Hope is Not a Maybe

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Throughout November we’re taking an in-depth look at Ruth, the little book that helped pave the way for God’s Messiah to come into the world.

As the University of Chicago approached the winter semester of 1947, professor Subrahmanyan Chandrasekhar proposed an advanced course in astrophysics.

It didn’t attract much attention.  Just two students enrolled. 

At the time, Dr. Chandrasekhar was working at the Yerkes Observatory at Lake Geneva, Wisconsin.  The round trip to the south side of Chicago was about 100 miles – a driving adventure he would have to embrace twice a week in the pre-interstate era in the dead of winter.  Most people assumed the professor would reschedule the course.

He didn’t. 

Ten years later, in 1957, those two students – Chen Yang and Tsung Lee – shared the Nobel Prize for physics. 

It seems clear in retrospect that it was a good idea for Chandrasekhar to make a major investment in just two lives.

At first glance, it seems incredible that the Bible’s storyline follows the same path.  Two widows – Ruth and Naomi – appear to be nobodies.   There’s nothing impressive about their genealogical background.  Ruth is a refugee from Moab, a nation despised by Israel.  They have no special spiritual training.  Since the male breadwinners in their lives have died, their most urgent priority is finding some means of putting food on the table.  They’re like tens of thousands of other seemingly abandoned poor people of the ancient Near East, trapped in a story that they themselves cannot control and that seems destined to have a terrible ending.

But what we have learned in the book of Ruth is that God is watching over these two women.  He is growing them by leading them on a journey of trust, risk-taking, and hope.

At the end of chapter two, in fact, Naomi is startled to learn that Ruth somehow ended up working as a gleaner in the fields of a man named Boaz, who is one of her deceased husband’s relatives and therefore a potential benefactor. 

Out of the blue, Naomi allows herself to hope again – to believe that God may in fact be at work in the most distressing details of her life.

Hope is no small matter on the pages of the Bible.  The word itself appears more than 160 times, in dozens of contexts.  All too often, however, our exercise of hope falls into one of three categories, none of which is either biblical or adequate for living in the real world.  Our hope is either wishful thinking or blind optimism or has to do with the achievement of personal dreams.  In other words, it is anything but a sure thing.

Hope is just wishful thinking when I toss a coin into a fountain and wish that somehow something improbable will actually come about – that gasoline, for example, will cost only ninety-nine cents a gallon tomorrow, or that the IRS wants to compensate me for accidentally overpaying my taxes 20 years in a row.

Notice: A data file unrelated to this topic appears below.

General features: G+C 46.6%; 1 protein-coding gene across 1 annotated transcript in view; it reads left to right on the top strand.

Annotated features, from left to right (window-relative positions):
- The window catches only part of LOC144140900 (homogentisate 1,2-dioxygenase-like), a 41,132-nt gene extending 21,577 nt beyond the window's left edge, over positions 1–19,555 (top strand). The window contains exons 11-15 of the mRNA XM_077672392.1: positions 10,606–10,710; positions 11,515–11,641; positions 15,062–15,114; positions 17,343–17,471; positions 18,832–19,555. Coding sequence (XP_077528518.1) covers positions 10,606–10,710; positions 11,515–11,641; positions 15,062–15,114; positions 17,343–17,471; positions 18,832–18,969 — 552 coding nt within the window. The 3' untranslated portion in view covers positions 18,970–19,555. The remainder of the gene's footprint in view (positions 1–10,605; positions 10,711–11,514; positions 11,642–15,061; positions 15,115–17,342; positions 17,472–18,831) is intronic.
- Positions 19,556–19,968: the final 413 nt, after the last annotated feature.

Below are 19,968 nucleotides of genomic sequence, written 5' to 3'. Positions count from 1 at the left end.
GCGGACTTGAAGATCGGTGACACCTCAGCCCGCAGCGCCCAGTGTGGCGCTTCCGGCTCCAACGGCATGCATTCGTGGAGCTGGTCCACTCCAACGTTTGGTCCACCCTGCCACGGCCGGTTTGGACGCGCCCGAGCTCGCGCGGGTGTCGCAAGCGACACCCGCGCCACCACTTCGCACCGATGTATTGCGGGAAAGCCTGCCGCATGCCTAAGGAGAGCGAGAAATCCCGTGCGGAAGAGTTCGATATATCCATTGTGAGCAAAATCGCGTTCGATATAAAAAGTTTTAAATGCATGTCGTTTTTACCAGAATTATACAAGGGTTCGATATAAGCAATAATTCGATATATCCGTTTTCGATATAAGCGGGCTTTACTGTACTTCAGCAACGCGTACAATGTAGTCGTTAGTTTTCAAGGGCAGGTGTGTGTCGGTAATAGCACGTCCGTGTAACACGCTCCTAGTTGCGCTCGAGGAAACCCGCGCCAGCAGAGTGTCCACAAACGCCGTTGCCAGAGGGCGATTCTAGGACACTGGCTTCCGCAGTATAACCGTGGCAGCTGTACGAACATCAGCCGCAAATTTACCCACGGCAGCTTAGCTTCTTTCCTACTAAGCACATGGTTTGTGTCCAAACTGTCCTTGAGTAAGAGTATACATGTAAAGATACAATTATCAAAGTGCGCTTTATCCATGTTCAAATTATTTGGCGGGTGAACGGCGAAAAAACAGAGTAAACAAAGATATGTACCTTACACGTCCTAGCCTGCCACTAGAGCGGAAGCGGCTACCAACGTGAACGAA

Hope in the sense of blind optimism means refusing to face the way things really are – like saying, “I played around all semester and didn’t study, so I sure hope my final exams have questions to which I already know the answers.” 

Hope in the sense of personal dreaming might mean something like, “I’ve always hoped to own my own business.  Therefore I’m going to do everything I can to turn my hope into reality.”  The problem with personal dreaming is that we’re not always in control of circumstances.  An economic downtown or an unscrupulous business partner might effectively crush our hopes.

In the Bible, hope is not a maybe.  It is not a shot in the dark – something that may or may not happen.  It is the assurance of a secure and unshakeable future in which we are going to be blessed.  It is based on what God is doing, not on anything that we do. 

Such hope is typified by God’s assurance to the people of Israel while they were exiled in Babylon:  “I know the plans I have for you,” declares the Lord, “plans to give you hope and a future” (Jeremiah 29:11).

We can survive the loss of many things.  But we cannot survive the loss of hope.  It is the spiritual fuel that keeps us going in the midst of a broken world.

A few years ago I came across three sentences that were written by a young woman in our community.  She was in the midst of an exceedingly hard time:

“I know things will be OK in the end.  Things don’t feel OK now.  So this must not be the end.” 

That is a statement of immense hope. 

Hope is the conviction that God is real and that he is at work accomplishing his purposes for our sake, even when we can’t yet connect all the dots to see exactly how he’s pulling it off.

The incredible news is that even if you were the only one enrolled in his graduate course on spiritual living, he would still drive through the snow to teach the class.